"What's the world for you if you can't make it up the way you want."

-Jazz, Toni Morrison


A Diving Catch

A Diving Catch

All the thoughts that I had about my father were wrong.  It didn’t really matter to him or to anyone.  We’re all just talking monkeys, he used to say: some of us have guns though.

In a way, it’s the best thing in the world, that dumbass Tommy Kane said.  You’re the richest person in town now. Too bad about your dad.

Yeah.  Too bad.

Those awkward hugs that I didn’t want.  Hugs that no one wanted.  Mom crying in her bedroom every night at 7:30 when he used to come home.  Baron sitting by the door for months after the NJ transit train rolled through town at 7:22.   The unclaimed cars in the train parking lot for days.  We couldn’t find his other set of keys.   No one coming up to our house that Halloween.  Uncarved turkey.  Christmas tree with sorry tinsel and no joy.  Tears all the damn time.  A visible scar across the sky, like a wind-strung reminder pointing east north east. 

Charred ephemera. Scribbled notes on torn legal pads that would have been balled and crumpled garbage in a recycling bin after any normal Tuesday, now sacred relics of the man sainted, though with many sins, venial and cardinal, venal and carnal, known to us and unknown.  Who would give such a thing to a ten-year-old boy?

And who would give a wrecked and ruined woman all that money?  She on her beatified plane, one of the Widows, one with the cruel mimicry of wealth as a simulacrum of felicity.  It most certainly wasn’t.  Not for her. Not for me.  

Was it him? The “experts” said maybe, probably, very likely. Dangling over the elongated rectangular oven, shirt unbuttoned, waving vainly for help, for hope, for the chariot from divine providence, deus ex machina.  There would be no god, no good, no plot twist, just a fall worthy of Satan into the furnace.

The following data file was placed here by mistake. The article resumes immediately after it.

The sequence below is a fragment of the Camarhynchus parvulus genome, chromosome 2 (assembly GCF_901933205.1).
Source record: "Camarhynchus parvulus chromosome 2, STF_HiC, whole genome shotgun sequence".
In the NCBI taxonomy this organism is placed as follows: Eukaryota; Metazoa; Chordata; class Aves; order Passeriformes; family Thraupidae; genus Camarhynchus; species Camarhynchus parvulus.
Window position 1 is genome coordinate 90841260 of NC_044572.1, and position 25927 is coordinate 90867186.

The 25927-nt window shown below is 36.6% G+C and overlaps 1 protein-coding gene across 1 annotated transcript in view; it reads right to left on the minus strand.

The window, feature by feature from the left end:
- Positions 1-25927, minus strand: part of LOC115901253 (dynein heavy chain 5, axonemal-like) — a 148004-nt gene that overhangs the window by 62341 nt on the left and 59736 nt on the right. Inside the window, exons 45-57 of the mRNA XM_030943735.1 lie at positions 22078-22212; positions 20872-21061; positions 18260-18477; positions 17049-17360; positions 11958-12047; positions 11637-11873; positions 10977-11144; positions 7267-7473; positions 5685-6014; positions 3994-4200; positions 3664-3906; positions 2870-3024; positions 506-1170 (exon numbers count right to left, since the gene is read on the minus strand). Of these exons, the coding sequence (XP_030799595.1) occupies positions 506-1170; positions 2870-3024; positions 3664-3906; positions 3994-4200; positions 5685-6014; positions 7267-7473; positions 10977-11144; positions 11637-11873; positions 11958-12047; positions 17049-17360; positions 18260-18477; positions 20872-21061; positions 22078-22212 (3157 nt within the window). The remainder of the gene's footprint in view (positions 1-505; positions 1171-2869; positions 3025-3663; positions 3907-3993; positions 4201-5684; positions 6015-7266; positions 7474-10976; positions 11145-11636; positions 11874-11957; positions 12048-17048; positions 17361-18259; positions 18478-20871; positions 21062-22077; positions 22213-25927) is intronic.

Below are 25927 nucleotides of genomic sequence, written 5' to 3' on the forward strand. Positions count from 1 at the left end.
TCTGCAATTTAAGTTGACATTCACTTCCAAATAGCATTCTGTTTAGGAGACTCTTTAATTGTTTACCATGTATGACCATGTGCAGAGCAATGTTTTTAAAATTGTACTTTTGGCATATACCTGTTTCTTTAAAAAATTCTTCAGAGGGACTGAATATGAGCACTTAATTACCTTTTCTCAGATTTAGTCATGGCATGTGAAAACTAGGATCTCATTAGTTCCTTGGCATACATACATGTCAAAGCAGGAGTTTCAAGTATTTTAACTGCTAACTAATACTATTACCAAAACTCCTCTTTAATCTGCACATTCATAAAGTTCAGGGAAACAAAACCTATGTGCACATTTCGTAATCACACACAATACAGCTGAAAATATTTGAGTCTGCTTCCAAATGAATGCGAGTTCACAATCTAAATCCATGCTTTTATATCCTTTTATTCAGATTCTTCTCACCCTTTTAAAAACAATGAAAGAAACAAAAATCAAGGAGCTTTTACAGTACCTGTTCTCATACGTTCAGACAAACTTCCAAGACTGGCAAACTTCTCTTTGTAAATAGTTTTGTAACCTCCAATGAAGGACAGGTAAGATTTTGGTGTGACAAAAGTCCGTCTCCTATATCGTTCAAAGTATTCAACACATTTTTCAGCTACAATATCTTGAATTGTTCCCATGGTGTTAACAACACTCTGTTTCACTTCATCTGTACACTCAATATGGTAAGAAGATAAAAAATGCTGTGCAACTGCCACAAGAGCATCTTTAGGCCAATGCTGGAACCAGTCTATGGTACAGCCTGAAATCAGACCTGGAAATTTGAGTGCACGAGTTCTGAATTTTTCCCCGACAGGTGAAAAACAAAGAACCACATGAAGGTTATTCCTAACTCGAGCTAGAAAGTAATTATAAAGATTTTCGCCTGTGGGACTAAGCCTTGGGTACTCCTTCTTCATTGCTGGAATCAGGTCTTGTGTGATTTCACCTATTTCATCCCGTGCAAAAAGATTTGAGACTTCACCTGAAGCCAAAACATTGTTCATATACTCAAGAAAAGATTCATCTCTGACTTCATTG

But that was no drama. It was life. Then it was death, which in his case was really an eternity of uncertainty.  Then it was mayors and governors and letters from the White House and fund administrators. Then came the Creepy Men, would-be suitors sidling up to Mom after church, which we attended again all of a sudden.  Putting their hands on my shoulders after soccer games.

And then almost two years later, after the war started, after the second war started, when it was still almost possible to think for an hour or two about something else, came the call to the Stadium.  Me and Mom, who had probably never thrown a ball in her life, on the infield with the others, shaking hands with the pennant winners one by one, huge men with bulging muscles and sandpaper hands.  After throwing out the first pitch with a dozen others, we went up to the luxury boxes and ate hot dogs and peanuts and met Steinbrenner, posed for pictures like everything was all better. 

Not even two years later and I was getting high with Tommy Kane, watching the Yankees, and listening to Oasis.

That was the start of it.

Did not make the cut for frosh baseball, which left so much more time to smoke weed.  Soon after it was coke.  Mom had so much money by then she thought nothing of giving me a thousand dollars in a month.  Then it was gone up my nose.  Boy was I am an asshole.  Didn’t matter though, no one stopped me, no one even tried to stop me.  Do you know what happened to his Dad?  Of yeah, it’s true.  That’s why he’s the way he is.

And later we found out all the shit.  That Puerto Rican woman in Chelsea of his.  Her claim: she really believed he was going to leave Mom.  Sending copies of the love letters to the Trustee, pictures of them together at the Stadium.  Dad’s name tattooed on her wrist.  I couldn’t wait to go away to college. Away, far away. California away.

One year turned to four and four years turned to six and still no degree, no job, no future.  Just a habit of more than a decade’s standing and a monthly distribution from the trust.  The beginning of the month, trying to stretch it out; and inevitably the last few days of the month, dopesick on the sand by the skate park at Venice Beach.

Now Mom wants to give me some of his things. She’s coming out here with his old junk.  If it’s valuable, I’ll hock it, and if it’s not I’ll just leave it in a dumpster.

She’s staying in Beverly Hills, of course, because the trust is invested in fundamentals, whatever that means.  So I have to take an Uber up there, which means one or two fewer hits this month.   She still looks wrecked, and older now, too, though the expensive suit gives her dignity.

She wants me to give rehab another chance. Eighth time’s the charm.

She brought me some of Dad’s old stuff, pictures of me and him on the 6-year-old White Sox, pictures of him and me on the 7-year-old Tigers, and then the last one:  Me and Dad on the 9-year-old Yankees.  In my mind, he’s still diving, but it’s after a falling foul ball, just out of reach, it never hits the ground, and neither does he.  


John Bersin is a defense attorney living near Sacramento CA. In 2017, his story, Slide 88, was nominated for the Pushcart Prize by the editors of The Remembered Arts Journal.

Cover photo by Ben Hershey on Unsplash

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